Thanksgiving
Legacies and Memories

Bastrop State Park, CCC cabin 9.
It’s a perfect place to celebrate Thanksgiving.

Jane, Emma, and Molly started the day by running in the charity Turkey Trot through downtown Austin. I stayed home to fry chicken. After that, we drove out to the park.

On a sandy bluff stands a cluster of about a dozen low cabins under tall pines. Wood-shingle roofs cover walls of rough red sandstone or dark-painted slabs of loblolly pine. Inside the cabins are one or two bedrooms, a bath, a kitchen, stone fireplace and a small living room or dining room. They’re modest yet rustically grand.

We arrived under a thick blanket of gray cloud. In the little dining room we spread a light snack, opened a bottle of wine, and drifted easily into chat about family, holidays, and camping trips. We had so much to be thankful for.

There we were, a family immersed in love, full of joy at being together. We enjoyed the memories of past holidays and good times with the larger family in the comfort of the natural world.

Shortly, we moved out back.

Across half the back of the cabin is a spacious porch floored by stone, with a roof of pole rafters and planking supported by thick square columns. The porch looks east, across downslope, valley, and upslope.

We gazed at the panorama under a low sky while carrying on crosscurrents of conversation and laughter.

Towards evening we brought out the feast: fried chicken, vegetables, salad, and apple pie! The merriment took on an earnest air. We pulled out a deck of cards and played raucous rounds of spades.

There we were, taking shelter in an American legacy. We enjoyed the sturdy beauty of the cabins that our countrymen built some four score yeas ago. Young men, down on their luck, desperate for work, formed into a Civilian Conservation Corps, and they worked with craftsmanship, with pride, with artistry. They built lasting gifts to our land and people.

One stone step down from the porch is a rough yard. Rocky soil and thin green grasses slope down about 15 paces to the edge of a bluff. In the middle of the yard lies a fire pit.

Fortunately, the park was soaked from recent rains, and I had bought firewood at the ranger station. Molly lit a fire. She and Jane took turns stoking and poking the flames. The blaze filled the firepit and leaped upward, red and yellow. As darkness fell, the glow rose. When rain fell, the flames leaped up to meet it.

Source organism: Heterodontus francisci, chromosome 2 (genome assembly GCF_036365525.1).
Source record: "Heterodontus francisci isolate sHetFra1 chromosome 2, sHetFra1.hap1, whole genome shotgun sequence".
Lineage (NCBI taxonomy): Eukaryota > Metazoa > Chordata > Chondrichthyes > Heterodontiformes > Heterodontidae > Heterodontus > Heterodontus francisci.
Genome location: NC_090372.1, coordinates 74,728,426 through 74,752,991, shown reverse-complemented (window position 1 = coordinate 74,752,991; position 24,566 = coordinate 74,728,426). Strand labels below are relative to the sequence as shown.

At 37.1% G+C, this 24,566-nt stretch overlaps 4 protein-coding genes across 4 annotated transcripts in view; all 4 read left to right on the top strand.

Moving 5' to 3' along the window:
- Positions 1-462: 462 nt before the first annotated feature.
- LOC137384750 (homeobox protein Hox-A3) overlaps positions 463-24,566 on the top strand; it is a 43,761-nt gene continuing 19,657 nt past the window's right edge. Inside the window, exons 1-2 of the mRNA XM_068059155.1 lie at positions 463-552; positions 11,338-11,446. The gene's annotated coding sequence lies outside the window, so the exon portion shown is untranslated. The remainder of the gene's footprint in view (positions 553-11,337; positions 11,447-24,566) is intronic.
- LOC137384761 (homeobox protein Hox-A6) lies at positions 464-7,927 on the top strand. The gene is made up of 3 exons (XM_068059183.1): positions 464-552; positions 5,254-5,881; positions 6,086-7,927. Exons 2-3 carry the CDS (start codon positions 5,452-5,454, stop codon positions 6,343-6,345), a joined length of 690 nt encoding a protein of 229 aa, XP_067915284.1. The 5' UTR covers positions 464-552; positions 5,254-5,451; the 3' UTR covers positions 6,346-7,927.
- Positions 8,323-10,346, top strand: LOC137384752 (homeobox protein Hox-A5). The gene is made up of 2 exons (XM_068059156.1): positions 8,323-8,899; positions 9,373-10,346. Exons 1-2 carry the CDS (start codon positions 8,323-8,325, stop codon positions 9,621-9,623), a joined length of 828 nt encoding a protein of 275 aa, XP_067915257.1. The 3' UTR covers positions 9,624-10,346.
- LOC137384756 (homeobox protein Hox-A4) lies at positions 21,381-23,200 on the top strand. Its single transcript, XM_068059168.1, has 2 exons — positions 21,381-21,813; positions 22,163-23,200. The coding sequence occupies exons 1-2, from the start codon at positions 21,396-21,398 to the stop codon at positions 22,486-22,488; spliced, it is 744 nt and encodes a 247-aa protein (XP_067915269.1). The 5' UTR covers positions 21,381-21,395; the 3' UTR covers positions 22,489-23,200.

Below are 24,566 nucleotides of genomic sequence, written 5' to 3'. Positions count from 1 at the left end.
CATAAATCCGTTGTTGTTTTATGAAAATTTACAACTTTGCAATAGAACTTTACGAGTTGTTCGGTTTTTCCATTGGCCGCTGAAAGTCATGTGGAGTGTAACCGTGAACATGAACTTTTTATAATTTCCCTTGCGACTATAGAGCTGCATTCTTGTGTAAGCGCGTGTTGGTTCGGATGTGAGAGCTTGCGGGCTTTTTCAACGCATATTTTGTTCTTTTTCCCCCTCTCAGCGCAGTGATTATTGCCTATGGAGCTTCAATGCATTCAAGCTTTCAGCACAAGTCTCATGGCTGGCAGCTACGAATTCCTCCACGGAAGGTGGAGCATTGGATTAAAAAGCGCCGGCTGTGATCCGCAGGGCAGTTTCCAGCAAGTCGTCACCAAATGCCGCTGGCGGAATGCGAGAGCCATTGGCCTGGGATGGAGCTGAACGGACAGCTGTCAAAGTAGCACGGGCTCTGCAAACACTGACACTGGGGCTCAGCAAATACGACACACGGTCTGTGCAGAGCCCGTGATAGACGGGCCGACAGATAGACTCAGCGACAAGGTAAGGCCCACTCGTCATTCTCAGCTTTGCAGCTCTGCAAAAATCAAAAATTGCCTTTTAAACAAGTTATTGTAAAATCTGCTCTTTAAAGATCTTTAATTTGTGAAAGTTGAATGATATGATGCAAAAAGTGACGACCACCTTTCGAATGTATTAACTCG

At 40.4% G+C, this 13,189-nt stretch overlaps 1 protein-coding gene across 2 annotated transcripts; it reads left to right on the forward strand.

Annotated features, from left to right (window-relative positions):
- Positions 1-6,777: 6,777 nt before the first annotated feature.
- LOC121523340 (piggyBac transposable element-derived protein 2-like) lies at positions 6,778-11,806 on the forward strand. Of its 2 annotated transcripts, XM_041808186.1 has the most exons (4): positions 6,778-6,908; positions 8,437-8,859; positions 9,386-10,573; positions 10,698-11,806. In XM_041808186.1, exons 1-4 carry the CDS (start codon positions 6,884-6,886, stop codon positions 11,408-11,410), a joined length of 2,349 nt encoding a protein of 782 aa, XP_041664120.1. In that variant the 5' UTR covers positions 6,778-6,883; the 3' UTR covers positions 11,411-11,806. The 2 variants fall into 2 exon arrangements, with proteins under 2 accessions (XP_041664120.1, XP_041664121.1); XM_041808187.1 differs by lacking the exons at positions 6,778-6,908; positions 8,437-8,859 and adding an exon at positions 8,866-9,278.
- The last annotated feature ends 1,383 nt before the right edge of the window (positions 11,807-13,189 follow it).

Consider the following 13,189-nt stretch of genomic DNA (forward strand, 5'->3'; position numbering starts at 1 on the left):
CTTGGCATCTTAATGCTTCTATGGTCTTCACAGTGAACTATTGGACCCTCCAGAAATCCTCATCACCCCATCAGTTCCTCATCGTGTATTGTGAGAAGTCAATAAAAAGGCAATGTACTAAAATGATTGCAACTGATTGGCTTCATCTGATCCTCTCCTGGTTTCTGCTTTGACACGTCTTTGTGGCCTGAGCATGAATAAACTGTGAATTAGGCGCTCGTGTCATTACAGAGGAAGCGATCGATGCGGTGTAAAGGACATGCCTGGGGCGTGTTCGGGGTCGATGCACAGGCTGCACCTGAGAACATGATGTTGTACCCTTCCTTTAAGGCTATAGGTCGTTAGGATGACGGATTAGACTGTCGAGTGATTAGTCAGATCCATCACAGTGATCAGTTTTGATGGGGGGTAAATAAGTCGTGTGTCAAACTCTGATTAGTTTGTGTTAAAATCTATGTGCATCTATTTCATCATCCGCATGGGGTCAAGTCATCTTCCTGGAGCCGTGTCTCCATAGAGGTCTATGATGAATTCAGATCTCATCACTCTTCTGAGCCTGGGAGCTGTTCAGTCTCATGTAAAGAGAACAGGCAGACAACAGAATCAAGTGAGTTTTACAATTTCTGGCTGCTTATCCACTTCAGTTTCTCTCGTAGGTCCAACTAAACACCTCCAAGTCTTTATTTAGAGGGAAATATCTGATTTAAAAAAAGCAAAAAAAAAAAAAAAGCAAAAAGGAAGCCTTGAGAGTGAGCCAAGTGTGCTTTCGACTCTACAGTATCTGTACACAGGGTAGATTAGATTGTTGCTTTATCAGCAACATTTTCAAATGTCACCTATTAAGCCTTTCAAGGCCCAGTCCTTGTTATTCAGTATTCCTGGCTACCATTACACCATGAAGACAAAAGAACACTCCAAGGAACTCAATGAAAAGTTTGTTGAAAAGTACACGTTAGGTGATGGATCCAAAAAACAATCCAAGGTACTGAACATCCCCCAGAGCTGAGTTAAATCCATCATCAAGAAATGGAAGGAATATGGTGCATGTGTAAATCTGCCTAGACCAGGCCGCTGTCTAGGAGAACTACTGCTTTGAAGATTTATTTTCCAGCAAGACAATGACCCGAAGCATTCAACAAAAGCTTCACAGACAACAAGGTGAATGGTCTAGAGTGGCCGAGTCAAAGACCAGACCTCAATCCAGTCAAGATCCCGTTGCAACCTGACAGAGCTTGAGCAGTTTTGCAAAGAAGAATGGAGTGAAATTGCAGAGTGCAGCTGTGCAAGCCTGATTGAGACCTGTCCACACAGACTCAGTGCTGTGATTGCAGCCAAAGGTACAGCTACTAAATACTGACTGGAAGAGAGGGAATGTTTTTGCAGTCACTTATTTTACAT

There we were, taking pleasure in the proof that in one of our nation’s darkest periods, our leaders showed the wisdom, and our people showed the courage, to face adversity with realism and determination. They worked together to make the country stronger.

Two more rains fell during the night.

I woke before dawn, made coffee, and walked out to the back porch to sit and write and watch for light. There was no dawn, and the sky went from soft black to soft gray. A cool wet breeze moved the pine needles.

Beyond the bluff lies a little valley where a sandy stream winds through tall grasses, yellow and brown. The valley holds the memory of a small lake where men fish from small boats.

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A devastating flood broke through the dam, and the lake escaped.

Across the valley and up the opposing bluff stands the remains of a gorgeous forest. Tall dead trunks lift broken limbs to the sky. A few scattered survivors lift their green crowns among the skeletons. Below, on the forest floor, a green thicket is rising from what was only black ash.

A devastating fire killed thousands of acres of trees and wildlife.

The heavy sky stretched dark and unrelieved. From the devastated forest across the little valley, crows called. From the green treetops above the cabin, crows called back. In the yard, red cardinals hopped in the green grass. Tiny titmice and chickadees hopped through low branches. A dove burst into flight.

Jane opened the screen door to say good morning.

Here we are again facing adversity. Maybe it’s greater than the adversity faced by the generation of the New Deal and the Civilian Conservation Corps. But we can only face an adversity we can comprehend. With a great legacy, we look within for great wisdom and courage.